"No, but I feel certain that he meant something by the message,
something of importance."

"To whom?"

"How can anyone say? Will you write the figures down, so that there can
be no possibility of my forgetting."

I pulled out my note-book, and inscribed the unintelligible formula:
1-4-2-4-8. The resolution of the problem naturally intrigued me, and the
obvious first line of approach was the application of the old Russian
"knock" system in which each letter is identified with its numerical
position in the alphabetical sequence. I explained the theory to Betty,
and she was all eagerness for me to try it out. It took but a moment or
two to replace the numbers by their corresponding letters; for example,
the figure 1 stands for A, the first letter of the alphabet, and the
figure 4 represents the fourth letter or D. The complete series read:
A-D-B-D-H.

"Not even a vowel to juggle with," I said ruefully. "Blinder than ever,
I should say."

"But it does mean something," returned Betty stoutly. "And some day we
shall know."



Chapter X

_I Receive an Ultimatum_


Fielding Thaneford was buried three days later in S. Saviour's
churchyard. As relatives, even in remote degree, we were bound to attend
the services, and also to be present at the interment. For Betty it was
an ordeal, the reopening of a half-closed wound, and I could feel her
hand tremble as it lay in the crook of my arm, the grave yawning at our
feet. In my capacity as Hildebrand of the "Hundred" I was already her
official protector, and I was looking forward to the establishment of a
relationship infinitely nearer and dearer. Even now I think she sensed
what was in my mind and heart; but, after all these emotional upheavals,
there must be a decent interval for a new adjustment to the facts of
life--compensation, as the mathematical formula has it. The mutual
understanding had already been established, and the flower of our future
happiness would be all the lovelier for that we did not seek to force
its bourgeoning.

As the funeral party withdrew from the burial enclosure, John Thaneford
presented himself.

"I shall be going away Saturday," he began, fixing his eyes exclusively
on Betty's face.

"Do you mean for a visit?" she inquired.

"I don't quite know," he evaded. "But I dare say the 'Court' will be
shut up indefinitely."

"I am sorry for that."

"Are you going to be at home within an hour or so? There is something I
have to say to you. Now then, I won't be put off by made-up excuses," he
added, seeing that Betty hesitated.

"Come any time after five," she answered. He stood aside, and we passed
on.

After luncheon I went down to the lower reach of the Whippany where we
were preparing to install a small electric power and storage plant.
Presently, I saw a familiar figure walking over from the house--Chalmers
Warriner.

"Just got back from New York last night," he explained, "and thought I'd
run over and see you all. So the old man died?"

We talked generally on the events of the last fortnight; then I went
more particularly into the circumstances attendant upon Fielding
Thaneford's last hours, and Warriner listened attentively. The series of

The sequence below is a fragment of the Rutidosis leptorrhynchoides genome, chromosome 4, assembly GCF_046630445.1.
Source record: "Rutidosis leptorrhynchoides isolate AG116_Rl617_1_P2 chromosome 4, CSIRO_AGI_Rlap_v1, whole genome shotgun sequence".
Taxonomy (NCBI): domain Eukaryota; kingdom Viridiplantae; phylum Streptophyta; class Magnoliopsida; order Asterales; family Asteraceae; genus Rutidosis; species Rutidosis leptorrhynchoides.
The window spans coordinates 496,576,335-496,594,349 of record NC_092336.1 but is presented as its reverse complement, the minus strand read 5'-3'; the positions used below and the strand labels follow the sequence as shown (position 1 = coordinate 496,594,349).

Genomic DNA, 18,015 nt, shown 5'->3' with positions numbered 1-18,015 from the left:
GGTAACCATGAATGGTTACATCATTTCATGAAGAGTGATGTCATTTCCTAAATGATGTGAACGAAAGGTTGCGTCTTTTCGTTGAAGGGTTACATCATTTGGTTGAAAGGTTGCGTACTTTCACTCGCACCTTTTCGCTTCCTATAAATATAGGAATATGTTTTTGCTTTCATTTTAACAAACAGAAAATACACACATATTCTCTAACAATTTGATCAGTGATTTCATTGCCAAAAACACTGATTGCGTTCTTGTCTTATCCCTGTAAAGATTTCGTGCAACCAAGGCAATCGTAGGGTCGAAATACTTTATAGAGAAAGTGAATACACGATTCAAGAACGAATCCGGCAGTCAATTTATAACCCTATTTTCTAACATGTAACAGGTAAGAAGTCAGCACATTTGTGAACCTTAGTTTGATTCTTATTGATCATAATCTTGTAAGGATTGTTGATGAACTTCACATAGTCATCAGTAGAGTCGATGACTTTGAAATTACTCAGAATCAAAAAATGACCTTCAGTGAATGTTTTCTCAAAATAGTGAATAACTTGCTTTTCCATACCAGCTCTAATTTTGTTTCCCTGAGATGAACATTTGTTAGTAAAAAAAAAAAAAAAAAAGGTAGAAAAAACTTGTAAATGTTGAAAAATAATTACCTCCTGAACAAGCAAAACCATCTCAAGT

numbers which Betty had obtained from the dying man plainly appealed to
his imagination, but he agreed with me that neither the numbers
themselves nor their alphabetical equivalents offered any intelligible
clue. "Of course he wanted to put over some message," he mused, "and he
trusted to Betty's intuition to make things plain."

       *       *       *       *       *

Betty, instead of Miss Graeme! Really, I hadn't been aware that Warriner
was on so intimate a footing at the "Hundred." But of course it was all
right; Warriner was older, by at least ten years, than either Betty or
myself, and he probably looked on himself as a sort of elder brother to
the entire household. I tried to recall if Betty was accustomed to call
him by his Christian name. But I could not remember ... it was none of
my business ... what difference anyway could it make.

Unconsciously I had yielded to the slight pressure of Warriner's hand
upon my arm. He led me away from the noisy gang of negroes working on
the projected dam and power-house; presently we were within sight of
one of the farm barns. The great double doors were open, but the
distance was full half a mile, and nothing within the structure was
discernible.

Warriner unwrapped the slender parcel that he was carrying, and produced
what looked very much like an old-fashioned spy glass, only of most
unusual length. "And that's just what it is," he said, divining my
thought. "Except that I have replaced the object glass with the lens I
picked up the other day at Thaneford's crow's-nest on Sugar Loaf."

"Go on."

"I told you that there seemed to be some extraordinary optical
properties in that piece of glass. I tried it out in my own laboratory,
and got certain results. Then, when I was in Baltimore, I had Carter of
Johns Hopkins check me up with his more complete apparatus. Some rather
astonishing conclusions."

"How so?"

"Well, you've probably heard of the telephoto lens--a sort of long
distance microscope, to use very colloquial language. I have seen
telephoto pictures of the Matterhorn, taken five or six miles away, in
which you could make out the actual geologic texture of the rocks.

"But, of course, there must be plenty of light on the object to get
clear definition. On the same principle, one can stand inside a room and
see everything outdoors with perfect distinctness. It's a very different
thing, trying to look into a room from without. The visibility is low,
as they say, and you don't get much."

"Yes, I understand that."

"Again there are optical lenses specially designed to make the most of
poor illumination. A familiar example is the sailor's night-glass.

"You guess what I'm coming to. This particular lens has the telephoto
range, and, at the same time, it works with the minimum of illumination.